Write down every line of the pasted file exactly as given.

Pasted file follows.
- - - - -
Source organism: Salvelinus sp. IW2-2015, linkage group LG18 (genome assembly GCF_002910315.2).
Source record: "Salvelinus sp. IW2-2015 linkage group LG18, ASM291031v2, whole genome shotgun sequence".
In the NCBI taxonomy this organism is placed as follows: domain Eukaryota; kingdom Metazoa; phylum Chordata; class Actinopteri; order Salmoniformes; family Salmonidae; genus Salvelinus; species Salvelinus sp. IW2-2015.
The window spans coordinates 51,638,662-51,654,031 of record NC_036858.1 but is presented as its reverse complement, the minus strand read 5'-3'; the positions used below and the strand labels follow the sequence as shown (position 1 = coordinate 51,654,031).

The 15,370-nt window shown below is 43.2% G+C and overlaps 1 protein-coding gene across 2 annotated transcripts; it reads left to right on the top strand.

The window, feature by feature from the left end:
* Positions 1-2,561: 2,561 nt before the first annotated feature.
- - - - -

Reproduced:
Source organism: Salvelinus sp. IW2-2015, linkage group LG18 (genome assembly GCF_002910315.2).
Source record: "Salvelinus sp. IW2-2015 linkage group LG18, ASM291031v2, whole genome shotgun sequence".
In the NCBI taxonomy this organism is placed as follows: domain Eukaryota; kingdom Metazoa; phylum Chordata; class Actinopteri; order Salmoniformes; family Salmonidae; genus Salvelinus; species Salvelinus sp. IW2-2015.
The window spans coordinates 51,638,662-51,654,031 of record NC_036858.1 but is presented as its reverse complement, the minus strand read 5'-3'; the positions used below and the strand labels follow the sequence as shown (position 1 = coordinate 51,654,031).

The 15,370-nt window shown below is 43.2% G+C and overlaps 1 protein-coding gene across 2 annotated transcripts; it reads left to right on the top strand.

The window, feature by feature from the left end:
* Positions 1-2,561: 2,561 nt before the first annotated feature.